From basic neuroscience to targeted treatments for ASD
The first step toward developing targeted biomedical interventions to address core symptoms of autism is to gain knowledge of the underlying biological processes that generate autistic behaviors. Several studies selected for funding provide this opportunity. For example, one of the most direct routes to uncovering the pathology associated with autism is to study brain tissue from individuals with ASD. Using post-mortem brain material, one of the studies will systematically investigate the affected brain networks, allowing identification of the cellular and molecular defects that characterize autism. Data from Neuropathology of the social-cognitive network in Autism: a comparison with other structural theories (Steven Chance, D.Phil, B.Sc., University of Oxford) will point the way toward biomedical treatments for autism.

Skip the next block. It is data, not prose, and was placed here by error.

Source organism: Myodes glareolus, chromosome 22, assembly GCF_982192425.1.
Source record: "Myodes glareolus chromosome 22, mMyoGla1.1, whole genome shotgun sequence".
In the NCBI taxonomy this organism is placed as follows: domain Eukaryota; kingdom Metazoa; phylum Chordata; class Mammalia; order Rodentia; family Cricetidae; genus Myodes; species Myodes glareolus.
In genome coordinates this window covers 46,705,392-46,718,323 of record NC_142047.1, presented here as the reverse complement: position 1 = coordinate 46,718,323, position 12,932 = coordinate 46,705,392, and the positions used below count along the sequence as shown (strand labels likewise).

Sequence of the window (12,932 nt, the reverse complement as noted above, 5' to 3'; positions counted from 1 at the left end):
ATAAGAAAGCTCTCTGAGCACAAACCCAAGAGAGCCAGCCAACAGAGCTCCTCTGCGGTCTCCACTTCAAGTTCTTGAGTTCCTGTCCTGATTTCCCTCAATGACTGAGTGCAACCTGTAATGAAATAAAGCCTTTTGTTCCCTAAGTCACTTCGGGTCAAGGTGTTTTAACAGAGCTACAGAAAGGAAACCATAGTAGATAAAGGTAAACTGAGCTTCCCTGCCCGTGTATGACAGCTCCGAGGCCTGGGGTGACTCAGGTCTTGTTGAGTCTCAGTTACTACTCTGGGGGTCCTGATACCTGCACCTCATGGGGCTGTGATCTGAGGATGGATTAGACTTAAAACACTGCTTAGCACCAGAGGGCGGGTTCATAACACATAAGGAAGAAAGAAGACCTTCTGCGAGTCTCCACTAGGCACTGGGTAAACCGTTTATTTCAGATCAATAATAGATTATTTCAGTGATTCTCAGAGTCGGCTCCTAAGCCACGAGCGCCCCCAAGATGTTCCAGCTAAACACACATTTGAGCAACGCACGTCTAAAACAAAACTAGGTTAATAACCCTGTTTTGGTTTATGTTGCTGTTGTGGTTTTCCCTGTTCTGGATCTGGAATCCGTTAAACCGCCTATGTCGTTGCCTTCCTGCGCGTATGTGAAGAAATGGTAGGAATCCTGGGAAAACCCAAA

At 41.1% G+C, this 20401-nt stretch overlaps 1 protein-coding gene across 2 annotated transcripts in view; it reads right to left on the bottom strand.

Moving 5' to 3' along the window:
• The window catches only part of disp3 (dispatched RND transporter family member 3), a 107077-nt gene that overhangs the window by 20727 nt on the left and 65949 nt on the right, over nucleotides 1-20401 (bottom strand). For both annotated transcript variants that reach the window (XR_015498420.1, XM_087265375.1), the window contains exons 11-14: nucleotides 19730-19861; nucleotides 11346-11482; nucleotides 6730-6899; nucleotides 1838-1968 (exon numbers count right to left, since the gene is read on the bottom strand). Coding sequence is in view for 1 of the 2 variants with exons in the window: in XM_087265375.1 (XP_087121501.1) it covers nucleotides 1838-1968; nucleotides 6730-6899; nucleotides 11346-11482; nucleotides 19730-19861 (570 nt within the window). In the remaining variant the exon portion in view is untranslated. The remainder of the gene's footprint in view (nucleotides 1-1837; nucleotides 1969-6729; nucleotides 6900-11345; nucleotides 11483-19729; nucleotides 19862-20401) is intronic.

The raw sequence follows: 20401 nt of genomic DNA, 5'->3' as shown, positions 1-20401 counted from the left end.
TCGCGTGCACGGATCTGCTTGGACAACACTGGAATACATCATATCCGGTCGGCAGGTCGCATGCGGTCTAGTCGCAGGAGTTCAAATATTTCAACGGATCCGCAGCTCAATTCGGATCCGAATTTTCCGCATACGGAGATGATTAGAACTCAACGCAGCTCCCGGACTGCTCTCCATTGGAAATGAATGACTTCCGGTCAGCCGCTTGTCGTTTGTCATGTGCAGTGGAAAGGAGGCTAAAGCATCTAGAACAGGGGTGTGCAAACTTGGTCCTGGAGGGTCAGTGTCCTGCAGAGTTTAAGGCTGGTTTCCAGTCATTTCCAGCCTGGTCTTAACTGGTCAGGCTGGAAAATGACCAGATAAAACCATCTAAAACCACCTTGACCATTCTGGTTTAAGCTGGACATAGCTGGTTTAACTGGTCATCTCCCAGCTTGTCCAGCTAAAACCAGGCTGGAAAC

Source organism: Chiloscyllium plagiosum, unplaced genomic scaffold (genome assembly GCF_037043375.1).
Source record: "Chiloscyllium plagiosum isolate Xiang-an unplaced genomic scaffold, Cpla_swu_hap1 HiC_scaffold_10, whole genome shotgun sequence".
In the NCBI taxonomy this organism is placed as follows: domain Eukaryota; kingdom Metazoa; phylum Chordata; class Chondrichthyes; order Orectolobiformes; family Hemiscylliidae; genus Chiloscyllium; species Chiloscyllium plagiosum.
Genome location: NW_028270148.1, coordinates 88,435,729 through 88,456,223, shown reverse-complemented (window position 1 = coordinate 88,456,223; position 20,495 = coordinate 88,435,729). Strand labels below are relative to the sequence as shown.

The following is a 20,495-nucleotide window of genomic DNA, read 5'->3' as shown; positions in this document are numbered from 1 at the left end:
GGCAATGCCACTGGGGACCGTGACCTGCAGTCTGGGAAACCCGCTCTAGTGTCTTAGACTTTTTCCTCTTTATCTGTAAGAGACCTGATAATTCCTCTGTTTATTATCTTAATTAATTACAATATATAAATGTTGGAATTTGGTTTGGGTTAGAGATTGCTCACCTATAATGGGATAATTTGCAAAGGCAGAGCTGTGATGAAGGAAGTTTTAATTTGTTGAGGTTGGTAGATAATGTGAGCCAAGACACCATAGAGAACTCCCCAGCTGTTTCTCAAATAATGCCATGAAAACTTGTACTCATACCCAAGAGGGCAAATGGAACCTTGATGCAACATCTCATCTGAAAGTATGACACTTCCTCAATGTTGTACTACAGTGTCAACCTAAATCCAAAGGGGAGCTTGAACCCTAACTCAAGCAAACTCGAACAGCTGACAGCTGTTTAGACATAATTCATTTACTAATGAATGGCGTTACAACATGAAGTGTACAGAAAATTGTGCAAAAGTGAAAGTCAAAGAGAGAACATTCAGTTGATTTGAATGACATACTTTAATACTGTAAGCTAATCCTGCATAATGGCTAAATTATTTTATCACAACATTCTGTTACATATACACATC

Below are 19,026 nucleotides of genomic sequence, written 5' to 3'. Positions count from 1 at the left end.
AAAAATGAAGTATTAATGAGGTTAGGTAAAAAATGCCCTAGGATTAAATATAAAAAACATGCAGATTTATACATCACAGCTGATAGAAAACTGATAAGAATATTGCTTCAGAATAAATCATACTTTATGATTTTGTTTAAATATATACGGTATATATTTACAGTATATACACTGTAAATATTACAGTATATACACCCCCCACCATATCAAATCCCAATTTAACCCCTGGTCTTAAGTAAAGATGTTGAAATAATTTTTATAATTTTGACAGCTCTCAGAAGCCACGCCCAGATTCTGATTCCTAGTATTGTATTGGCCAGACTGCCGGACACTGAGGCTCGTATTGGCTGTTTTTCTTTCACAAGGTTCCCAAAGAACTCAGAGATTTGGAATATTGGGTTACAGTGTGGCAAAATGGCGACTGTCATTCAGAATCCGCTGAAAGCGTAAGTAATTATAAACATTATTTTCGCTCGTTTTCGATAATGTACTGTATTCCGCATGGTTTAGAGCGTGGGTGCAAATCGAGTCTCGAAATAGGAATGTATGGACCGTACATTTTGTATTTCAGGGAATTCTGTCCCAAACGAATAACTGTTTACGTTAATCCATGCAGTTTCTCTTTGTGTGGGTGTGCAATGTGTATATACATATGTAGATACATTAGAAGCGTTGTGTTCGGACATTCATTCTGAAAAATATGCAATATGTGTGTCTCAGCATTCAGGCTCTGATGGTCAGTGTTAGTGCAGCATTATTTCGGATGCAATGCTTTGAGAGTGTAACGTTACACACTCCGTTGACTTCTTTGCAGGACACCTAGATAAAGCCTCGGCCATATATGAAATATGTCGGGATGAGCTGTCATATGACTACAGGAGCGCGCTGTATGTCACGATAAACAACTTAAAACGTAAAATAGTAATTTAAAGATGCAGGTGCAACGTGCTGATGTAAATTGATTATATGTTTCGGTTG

Another approach to discovering the underlying biological mechanisms is to study the effects of autism risk genes on biochemical pathways, brain circuitry and behavior in animal models. For example, Functional study of synaptic scaffold protein SHANK3 and autism mouse model (Yong-Hui Jiang, M.D., Ph.D., Duke University) will examine the effects of mutations in the SHANK3 gene, which have been found in some individuals with autism. The gene creates a protein involved in synaptic function, disturbances of which are emerging as one of the central themes of autism pathophysiology. An additional mouse model study by Joshua Corbin, Ph.D., Children's Research Institute, Children's Hospital National Medica
|Contact: Jane E. Rubinstein|